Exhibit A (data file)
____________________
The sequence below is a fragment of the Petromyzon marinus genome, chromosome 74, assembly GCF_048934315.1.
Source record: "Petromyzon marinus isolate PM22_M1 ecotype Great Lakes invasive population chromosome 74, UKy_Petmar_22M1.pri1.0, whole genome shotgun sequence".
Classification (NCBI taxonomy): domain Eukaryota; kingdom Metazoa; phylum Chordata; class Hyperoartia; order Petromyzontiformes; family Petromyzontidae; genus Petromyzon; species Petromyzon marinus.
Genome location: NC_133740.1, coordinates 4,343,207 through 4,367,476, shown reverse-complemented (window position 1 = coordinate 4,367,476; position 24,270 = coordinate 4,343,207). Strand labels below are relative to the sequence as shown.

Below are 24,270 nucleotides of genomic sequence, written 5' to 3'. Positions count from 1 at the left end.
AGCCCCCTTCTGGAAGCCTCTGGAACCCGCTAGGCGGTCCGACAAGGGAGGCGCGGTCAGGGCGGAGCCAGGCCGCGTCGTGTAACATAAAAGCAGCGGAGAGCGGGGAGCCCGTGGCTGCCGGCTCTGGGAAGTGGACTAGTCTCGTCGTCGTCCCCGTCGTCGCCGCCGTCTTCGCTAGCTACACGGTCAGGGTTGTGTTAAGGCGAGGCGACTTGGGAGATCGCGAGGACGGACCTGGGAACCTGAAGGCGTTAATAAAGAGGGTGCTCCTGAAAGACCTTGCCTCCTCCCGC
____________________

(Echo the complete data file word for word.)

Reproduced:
The sequence below is a fragment of the Petromyzon marinus genome, chromosome 74, assembly GCF_048934315.1.
Source record: "Petromyzon marinus isolate PM22_M1 ecotype Great Lakes invasive population chromosome 74, UKy_Petmar_22M1.pri1.0, whole genome shotgun sequence".
Classification (NCBI taxonomy): domain Eukaryota; kingdom Metazoa; phylum Chordata; class Hyperoartia; order Petromyzontiformes; family Petromyzontidae; genus Petromyzon; species Petromyzon marinus.
Genome location: NC_133740.1, coordinates 4,343,207 through 4,367,476, shown reverse-complemented (window position 1 = coordinate 4,367,476; position 24,270 = coordinate 4,343,207). Strand labels below are relative to the sequence as shown.

Below are 24,270 nucleotides of genomic sequence, written 5' to 3'. Positions count from 1 at the left end.
AGCCCCCTTCTGGAAGCCTCTGGAACCCGCTAGGCGGTCCGACAAGGGAGGCGCGGTCAGGGCGGAGCCAGGCCGCGTCGTGTAACATAAAAGCAGCGGAGAGCGGGGAGCCCGTGGCTGCCGGCTCTGGGAAGTGGACTAGTCTCGTCGTCGTCCCCGTCGTCGCCGCCGTCTTCGCTAGCTACACGGTCAGGGTTGTGTTAAGGCGAGGCGACTTGGGAGATCGCGAGGACGGACCTGGGAACCTGAAGGCGTTAATAAAGAGGGTGCTCCTGAAAGACCTTGCCTCCTCCCGC